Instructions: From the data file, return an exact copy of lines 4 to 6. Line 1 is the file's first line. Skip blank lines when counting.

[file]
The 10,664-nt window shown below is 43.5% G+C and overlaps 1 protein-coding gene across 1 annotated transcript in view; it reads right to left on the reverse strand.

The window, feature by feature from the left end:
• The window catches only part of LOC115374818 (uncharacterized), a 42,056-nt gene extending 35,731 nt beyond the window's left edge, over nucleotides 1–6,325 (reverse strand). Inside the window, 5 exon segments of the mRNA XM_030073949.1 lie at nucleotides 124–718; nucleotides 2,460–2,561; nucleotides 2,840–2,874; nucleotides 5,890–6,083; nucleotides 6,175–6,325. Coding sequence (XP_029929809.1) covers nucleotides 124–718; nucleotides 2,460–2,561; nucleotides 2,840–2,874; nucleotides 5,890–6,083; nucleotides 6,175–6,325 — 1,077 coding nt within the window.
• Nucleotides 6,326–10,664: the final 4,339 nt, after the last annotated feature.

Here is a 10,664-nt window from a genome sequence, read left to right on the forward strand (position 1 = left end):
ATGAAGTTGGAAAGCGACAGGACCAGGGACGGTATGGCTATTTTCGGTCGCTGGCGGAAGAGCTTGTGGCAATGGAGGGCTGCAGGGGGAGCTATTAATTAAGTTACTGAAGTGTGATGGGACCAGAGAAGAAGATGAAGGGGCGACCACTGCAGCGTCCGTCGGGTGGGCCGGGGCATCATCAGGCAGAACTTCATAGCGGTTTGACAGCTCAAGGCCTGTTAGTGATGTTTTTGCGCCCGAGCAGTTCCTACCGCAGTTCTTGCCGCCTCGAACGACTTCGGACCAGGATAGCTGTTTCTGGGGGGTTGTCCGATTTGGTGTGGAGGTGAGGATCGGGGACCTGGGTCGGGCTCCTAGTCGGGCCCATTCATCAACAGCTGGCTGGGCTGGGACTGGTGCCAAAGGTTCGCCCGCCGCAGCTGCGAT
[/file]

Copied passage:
• Nucleotides 6,326–10,664: the final 4,339 nt, after the last annotated feature.

Here is a 10,664-nt window from a genome sequence, read left to right on the forward strand (position 1 = left end):
ATGAAGTTGGAAAGCGACAGGACCAGGGACGGTATGGCTATTTTCGGTCGCTGGCGGAAGAGCTTGTGGCAATGGAGGGCTGCAGGGGGAGCTATTAATTAAGTTACTGAAGTGTGATGGGACCAGAGAAGAAGATGAAGGGGCGACCACTGCAGCGTCCGTCGGGTGGGCCGGGGCATCATCAGGCAGAACTTCATAGCGGTTTGACAGCTCAAGGCCTGTTAGTGATGTTTTTGCGCCCGAGCAGTTCCTACCGCAGTTCTTGCCGCCTCGAACGACTTCGGACCAGGATAGCTGTTTCTGGGGGGTTGTCCGATTTGGTGTGGAGGTGAGGATCGGGGACCTGGGTCGGGCTCCTAGTCGGGCCCATTCATCAACAGCTGGCTGGGCTGGGACTGGTGCCAAAGGTTCGCCCGCCGCAGCTGCGAT